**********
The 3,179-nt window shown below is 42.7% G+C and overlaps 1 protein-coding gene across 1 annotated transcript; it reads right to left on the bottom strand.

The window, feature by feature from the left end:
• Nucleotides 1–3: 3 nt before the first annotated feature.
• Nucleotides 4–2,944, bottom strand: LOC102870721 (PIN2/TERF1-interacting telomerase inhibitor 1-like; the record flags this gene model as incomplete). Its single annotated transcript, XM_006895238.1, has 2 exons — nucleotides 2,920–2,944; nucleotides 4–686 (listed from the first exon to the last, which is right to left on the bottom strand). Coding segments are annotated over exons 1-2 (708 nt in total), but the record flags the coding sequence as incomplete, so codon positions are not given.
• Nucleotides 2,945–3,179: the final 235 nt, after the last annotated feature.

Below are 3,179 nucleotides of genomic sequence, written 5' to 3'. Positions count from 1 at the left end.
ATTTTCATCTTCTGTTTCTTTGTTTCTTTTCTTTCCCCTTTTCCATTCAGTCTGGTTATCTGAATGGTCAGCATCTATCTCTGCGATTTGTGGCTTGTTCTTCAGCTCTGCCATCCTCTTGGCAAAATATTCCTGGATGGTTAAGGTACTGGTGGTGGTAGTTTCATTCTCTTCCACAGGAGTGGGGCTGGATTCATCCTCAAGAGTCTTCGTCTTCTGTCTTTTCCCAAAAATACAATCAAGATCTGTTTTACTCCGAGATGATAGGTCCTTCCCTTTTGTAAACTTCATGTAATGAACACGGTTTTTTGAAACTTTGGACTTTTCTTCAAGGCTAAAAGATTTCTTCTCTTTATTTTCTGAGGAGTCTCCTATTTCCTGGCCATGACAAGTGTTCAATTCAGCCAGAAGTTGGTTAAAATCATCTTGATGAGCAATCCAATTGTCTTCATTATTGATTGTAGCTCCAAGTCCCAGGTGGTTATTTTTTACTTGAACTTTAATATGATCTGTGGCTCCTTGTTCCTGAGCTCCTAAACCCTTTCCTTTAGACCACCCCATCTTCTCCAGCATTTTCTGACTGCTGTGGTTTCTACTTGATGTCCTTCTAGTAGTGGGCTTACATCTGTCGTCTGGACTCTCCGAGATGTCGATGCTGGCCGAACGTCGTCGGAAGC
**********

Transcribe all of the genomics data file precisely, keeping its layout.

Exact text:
The 3,179-nt window shown below is 42.7% G+C and overlaps 1 protein-coding gene across 1 annotated transcript; it reads right to left on the bottom strand.

The window, feature by feature from the left end:
• Nucleotides 1–3: 3 nt before the first annotated feature.
• Nucleotides 4–2,944, bottom strand: LOC102870721 (PIN2/TERF1-interacting telomerase inhibitor 1-like; the record flags this gene model as incomplete). Its single annotated transcript, XM_006895238.1, has 2 exons — nucleotides 2,920–2,944; nucleotides 4–686 (listed from the first exon to the last, which is right to left on the bottom strand). Coding segments are annotated over exons 1-2 (708 nt in total), but the record flags the coding sequence as incomplete, so codon positions are not given.
• Nucleotides 2,945–3,179: the final 235 nt, after the last annotated feature.

Below are 3,179 nucleotides of genomic sequence, written 5' to 3'. Positions count from 1 at the left end.
ATTTTCATCTTCTGTTTCTTTGTTTCTTTTCTTTCCCCTTTTCCATTCAGTCTGGTTATCTGAATGGTCAGCATCTATCTCTGCGATTTGTGGCTTGTTCTTCAGCTCTGCCATCCTCTTGGCAAAATATTCCTGGATGGTTAAGGTACTGGTGGTGGTAGTTTCATTCTCTTCCACAGGAGTGGGGCTGGATTCATCCTCAAGAGTCTTCGTCTTCTGTCTTTTCCCAAAAATACAATCAAGATCTGTTTTACTCCGAGATGATAGGTCCTTCCCTTTTGTAAACTTCATGTAATGAACACGGTTTTTTGAAACTTTGGACTTTTCTTCAAGGCTAAAAGATTTCTTCTCTTTATTTTCTGAGGAGTCTCCTATTTCCTGGCCATGACAAGTGTTCAATTCAGCCAGAAGTTGGTTAAAATCATCTTGATGAGCAATCCAATTGTCTTCATTATTGATTGTAGCTCCAAGTCCCAGGTGGTTATTTTTTACTTGAACTTTAATATGATCTGTGGCTCCTTGTTCCTGAGCTCCTAAACCCTTTCCTTTAGACCACCCCATCTTCTCCAGCATTTTCTGACTGCTGTGGTTTCTACTTGATGTCCTTCTAGTAGTGGGCTTACATCTGTCGTCTGGACTCTCCGAGATGTCGATGCTGGCCGAACGTCGTCGGAAGC